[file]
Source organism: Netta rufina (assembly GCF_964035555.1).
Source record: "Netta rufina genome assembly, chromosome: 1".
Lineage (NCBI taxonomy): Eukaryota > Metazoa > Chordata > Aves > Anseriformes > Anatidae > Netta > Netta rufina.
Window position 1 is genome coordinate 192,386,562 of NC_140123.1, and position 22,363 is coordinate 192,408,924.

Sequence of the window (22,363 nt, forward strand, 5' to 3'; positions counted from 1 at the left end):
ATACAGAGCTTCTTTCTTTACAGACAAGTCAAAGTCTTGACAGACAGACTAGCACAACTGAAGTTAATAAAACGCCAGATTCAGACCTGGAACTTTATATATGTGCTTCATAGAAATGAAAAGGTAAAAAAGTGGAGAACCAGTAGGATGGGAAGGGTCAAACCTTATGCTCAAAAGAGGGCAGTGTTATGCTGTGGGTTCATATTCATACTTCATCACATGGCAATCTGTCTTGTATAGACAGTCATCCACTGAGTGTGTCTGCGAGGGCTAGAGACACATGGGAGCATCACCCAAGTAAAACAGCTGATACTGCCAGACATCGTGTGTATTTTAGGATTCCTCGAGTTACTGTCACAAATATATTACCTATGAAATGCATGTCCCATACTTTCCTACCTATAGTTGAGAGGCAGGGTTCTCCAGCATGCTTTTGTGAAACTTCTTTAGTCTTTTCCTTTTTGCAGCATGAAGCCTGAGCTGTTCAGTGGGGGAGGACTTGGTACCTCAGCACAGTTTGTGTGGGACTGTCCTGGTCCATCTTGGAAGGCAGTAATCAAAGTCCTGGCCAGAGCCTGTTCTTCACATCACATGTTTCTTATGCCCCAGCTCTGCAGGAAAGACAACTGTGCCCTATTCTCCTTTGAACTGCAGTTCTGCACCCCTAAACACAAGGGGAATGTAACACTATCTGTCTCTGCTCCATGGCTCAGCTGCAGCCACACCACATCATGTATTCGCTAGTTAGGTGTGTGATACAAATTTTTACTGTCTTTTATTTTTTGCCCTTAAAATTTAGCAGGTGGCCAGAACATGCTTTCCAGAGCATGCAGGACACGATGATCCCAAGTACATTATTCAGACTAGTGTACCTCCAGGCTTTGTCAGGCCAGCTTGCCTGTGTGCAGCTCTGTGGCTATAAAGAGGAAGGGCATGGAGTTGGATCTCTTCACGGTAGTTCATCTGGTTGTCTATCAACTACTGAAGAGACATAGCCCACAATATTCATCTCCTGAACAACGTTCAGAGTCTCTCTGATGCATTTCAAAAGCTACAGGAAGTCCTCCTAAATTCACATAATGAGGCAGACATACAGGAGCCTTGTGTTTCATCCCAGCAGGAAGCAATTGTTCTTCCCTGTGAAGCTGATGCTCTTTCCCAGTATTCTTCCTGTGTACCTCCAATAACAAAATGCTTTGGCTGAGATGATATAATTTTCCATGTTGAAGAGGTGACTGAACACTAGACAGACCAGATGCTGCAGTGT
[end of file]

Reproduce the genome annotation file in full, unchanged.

Source organism: Netta rufina (assembly GCF_964035555.1).
Source record: "Netta rufina genome assembly, chromosome: 1".
Lineage (NCBI taxonomy): Eukaryota > Metazoa > Chordata > Aves > Anseriformes > Anatidae > Netta > Netta rufina.
Window position 1 is genome coordinate 192,386,562 of NC_140123.1, and position 22,363 is coordinate 192,408,924.

Sequence of the window (22,363 nt, forward strand, 5' to 3'; positions counted from 1 at the left end):
ATACAGAGCTTCTTTCTTTACAGACAAGTCAAAGTCTTGACAGACAGACTAGCACAACTGAAGTTAATAAAACGCCAGATTCAGACCTGGAACTTTATATATGTGCTTCATAGAAATGAAAAGGTAAAAAAGTGGAGAACCAGTAGGATGGGAAGGGTCAAACCTTATGCTCAAAAGAGGGCAGTGTTATGCTGTGGGTTCATATTCATACTTCATCACATGGCAATCTGTCTTGTATAGACAGTCATCCACTGAGTGTGTCTGCGAGGGCTAGAGACACATGGGAGCATCACCCAAGTAAAACAGCTGATACTGCCAGACATCGTGTGTATTTTAGGATTCCTCGAGTTACTGTCACAAATATATTACCTATGAAATGCATGTCCCATACTTTCCTACCTATAGTTGAGAGGCAGGGTTCTCCAGCATGCTTTTGTGAAACTTCTTTAGTCTTTTCCTTTTTGCAGCATGAAGCCTGAGCTGTTCAGTGGGGGAGGACTTGGTACCTCAGCACAGTTTGTGTGGGACTGTCCTGGTCCATCTTGGAAGGCAGTAATCAAAGTCCTGGCCAGAGCCTGTTCTTCACATCACATGTTTCTTATGCCCCAGCTCTGCAGGAAAGACAACTGTGCCCTATTCTCCTTTGAACTGCAGTTCTGCACCCCTAAACACAAGGGGAATGTAACACTATCTGTCTCTGCTCCATGGCTCAGCTGCAGCCACACCACATCATGTATTCGCTAGTTAGGTGTGTGATACAAATTTTTACTGTCTTTTATTTTTTGCCCTTAAAATTTAGCAGGTGGCCAGAACATGCTTTCCAGAGCATGCAGGACACGATGATCCCAAGTACATTATTCAGACTAGTGTACCTCCAGGCTTTGTCAGGCCAGCTTGCCTGTGTGCAGCTCTGTGGCTATAAAGAGGAAGGGCATGGAGTTGGATCTCTTCACGGTAGTTCATCTGGTTGTCTATCAACTACTGAAGAGACATAGCCCACAATATTCATCTCCTGAACAACGTTCAGAGTCTCTCTGATGCATTTCAAAAGCTACAGGAAGTCCTCCTAAATTCACATAATGAGGCAGACATACAGGAGCCTTGTGTTTCATCCCAGCAGGAAGCAATTGTTCTTCCCTGTGAAGCTGATGCTCTTTCCCAGTATTCTTCCTGTGTACCTCCAATAACAAAATGCTTTGGCTGAGATGATATAATTTTCCATGTTGAAGAGGTGACTGAACACTAGACAGACCAGATGCTGCAGTGT